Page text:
Improving the lives of Chiang Mai cats and dogs
Green Trails supports HandtoPaw, volunteers who work tirelessly to improve the lives of street and temple dogs and cats in Mae Rim and around Chiang Mai. An American school counselor, called Amandine, runs HandtoPaw with several Thai volunteers. I have followed her activities on social media for quite a long time and decided to support her.
Animals in our life
In the house I grew up in there were always pets and animals. My oldest brother had an aquarium with colorful fish, we had a cat (always only one), rabbits, guinea pigs, and a cage with birds. I didn’t grow up in a family that loved dogs. None of us cared for dogs. In the period I lived alone, I had no time for pets. I traveled almost continuously, which made it impossible to look after animals.
This changed after I met my future wife. She moved into my house, brought her rabbits and soon introduced the first puppy dog. Within one year we cared for four dogs, several cats and a number of rabbits. After that these numbers never went down. We don’t have rabbits anymore but we have a giant pig, ten dogs, three cats and thirty chicken. Most of our dogs are street dogs we have adopted.
All animals are equal
In high school, I read Animal Farm, the novel by George Orwell. One of the most famous citations of this book is as follows: “all animals are equal, but some animals are more equal than others.” The animal farm symbolizes Russia and the betrayal of its revolution but I won’t go further into this, just read the book. It is a fantastic book. I just use Orwell’s citation as a catch phrase because it applies to the real animal world and to the animals in tourism. In short, attention focuses on elephants and tigers but hardly on other animals, that need support as well.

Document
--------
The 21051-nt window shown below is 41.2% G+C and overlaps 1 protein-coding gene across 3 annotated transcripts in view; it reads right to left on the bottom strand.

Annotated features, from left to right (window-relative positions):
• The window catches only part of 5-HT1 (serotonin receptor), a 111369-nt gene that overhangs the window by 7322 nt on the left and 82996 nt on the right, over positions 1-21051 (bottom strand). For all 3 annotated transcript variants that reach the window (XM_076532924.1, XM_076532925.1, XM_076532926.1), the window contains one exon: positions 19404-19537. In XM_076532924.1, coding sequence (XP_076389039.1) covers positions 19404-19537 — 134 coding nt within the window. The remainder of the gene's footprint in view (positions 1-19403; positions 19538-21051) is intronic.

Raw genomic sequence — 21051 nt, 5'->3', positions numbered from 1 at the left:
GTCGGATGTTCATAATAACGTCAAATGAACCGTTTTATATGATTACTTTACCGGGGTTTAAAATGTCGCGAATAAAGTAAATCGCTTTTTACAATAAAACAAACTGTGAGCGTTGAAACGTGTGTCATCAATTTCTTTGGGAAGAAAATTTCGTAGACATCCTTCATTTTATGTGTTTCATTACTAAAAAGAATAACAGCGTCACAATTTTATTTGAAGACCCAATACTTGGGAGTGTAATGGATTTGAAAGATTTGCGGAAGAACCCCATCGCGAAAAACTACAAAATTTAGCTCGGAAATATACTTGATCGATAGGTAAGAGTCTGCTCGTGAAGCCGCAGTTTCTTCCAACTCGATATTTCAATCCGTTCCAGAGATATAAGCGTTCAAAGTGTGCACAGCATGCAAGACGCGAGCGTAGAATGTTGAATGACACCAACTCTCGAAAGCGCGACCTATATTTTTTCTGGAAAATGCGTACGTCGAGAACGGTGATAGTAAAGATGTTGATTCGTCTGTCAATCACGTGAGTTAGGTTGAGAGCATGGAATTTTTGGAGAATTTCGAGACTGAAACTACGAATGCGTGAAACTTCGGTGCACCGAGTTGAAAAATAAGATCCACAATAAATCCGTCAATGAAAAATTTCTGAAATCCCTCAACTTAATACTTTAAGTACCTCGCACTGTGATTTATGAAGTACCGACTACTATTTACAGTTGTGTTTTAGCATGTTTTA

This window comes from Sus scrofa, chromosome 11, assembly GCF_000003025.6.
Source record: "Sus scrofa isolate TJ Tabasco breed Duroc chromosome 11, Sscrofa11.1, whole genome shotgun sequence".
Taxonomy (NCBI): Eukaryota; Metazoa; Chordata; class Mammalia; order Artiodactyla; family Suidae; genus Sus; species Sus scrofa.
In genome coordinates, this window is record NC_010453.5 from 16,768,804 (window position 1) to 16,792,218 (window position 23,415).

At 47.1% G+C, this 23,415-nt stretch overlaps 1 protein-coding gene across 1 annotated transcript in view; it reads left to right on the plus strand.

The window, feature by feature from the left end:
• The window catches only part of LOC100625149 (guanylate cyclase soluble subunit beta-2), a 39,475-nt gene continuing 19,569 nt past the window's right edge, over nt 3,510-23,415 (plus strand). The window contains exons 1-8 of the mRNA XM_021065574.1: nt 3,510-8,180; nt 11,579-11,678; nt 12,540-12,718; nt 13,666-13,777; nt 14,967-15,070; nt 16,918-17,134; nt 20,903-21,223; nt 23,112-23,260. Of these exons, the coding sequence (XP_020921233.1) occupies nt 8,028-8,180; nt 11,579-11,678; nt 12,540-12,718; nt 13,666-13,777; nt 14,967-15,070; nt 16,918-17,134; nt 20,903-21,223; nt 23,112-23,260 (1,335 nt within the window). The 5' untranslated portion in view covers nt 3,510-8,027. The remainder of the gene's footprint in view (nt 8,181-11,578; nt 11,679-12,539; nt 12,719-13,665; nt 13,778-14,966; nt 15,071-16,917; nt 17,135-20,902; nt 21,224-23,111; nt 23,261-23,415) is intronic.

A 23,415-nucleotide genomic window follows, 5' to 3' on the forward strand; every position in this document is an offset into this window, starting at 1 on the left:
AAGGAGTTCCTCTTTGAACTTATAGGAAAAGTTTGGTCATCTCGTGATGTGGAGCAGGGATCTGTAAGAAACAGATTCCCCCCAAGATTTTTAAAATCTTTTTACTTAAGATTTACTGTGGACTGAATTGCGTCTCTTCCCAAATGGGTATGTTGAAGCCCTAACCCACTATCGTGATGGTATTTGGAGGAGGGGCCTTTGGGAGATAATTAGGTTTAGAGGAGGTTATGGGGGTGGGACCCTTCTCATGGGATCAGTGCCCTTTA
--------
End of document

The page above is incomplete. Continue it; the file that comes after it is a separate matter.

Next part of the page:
Tourism and animal welfare
When I started working as a tourleader in Thailand in 1990 there was little interest in the welfare of animals, involved in tourism. Guests regarded elephant riding as a must-do activity and went to elephant shows. No one questioned these activities in those early years. That began to change though in the new Millennium. The Tiger Kingdom opened in Chiang Mai and became a very controversial tourist attraction. People started to criticize elephant shows and elephant riding and draw attention to the plight of elephants. I welcomed these developments. I prefer that people leave animals where they came from or care for them in a responsible way.
Animals in tourism
Elephants and tigers in tourism started to make headlines and it was not positive. Both species are threatened with extinction, which is of course not the case with many other animals such as dogs, cats, pigs, and others. I remember there once was a dog show for tourists in the Mae Sa valley near Chiang Mai but I have never been there nor did we ever send guests there.
Street and stray cats and dogs are a big problem, not only in Thailand but in many countries in the world. Green Trails also deeply cares for dogs and cats so it was time to take action.
Green Trails supports Amandine
Street cats are elusive but I have seen very sad situations of dogs in distress in Thailand. Amandine makes no money with this work and works tiressly to relieve the suffering of these animals. She posts several times a week stories and pictures of her activities. I decided to join her on a trip, which was eye-opening.
I donated a substantial amount of money and joined Amandine and her volunteer friends of HandtoPaw on September 24 on a visit to a remote temple about 20km from Chiang Mai. One monk lives on a hill with three cats and at least seventeen dogs. Amandine and her volunteers sterilized thirteen dogs and five cats from another temple in the vicinity. They do this kind of trip every weekend.
In September 2020 her team sterilized 56 cats at a temple in Phrao district, Chiang Mai province.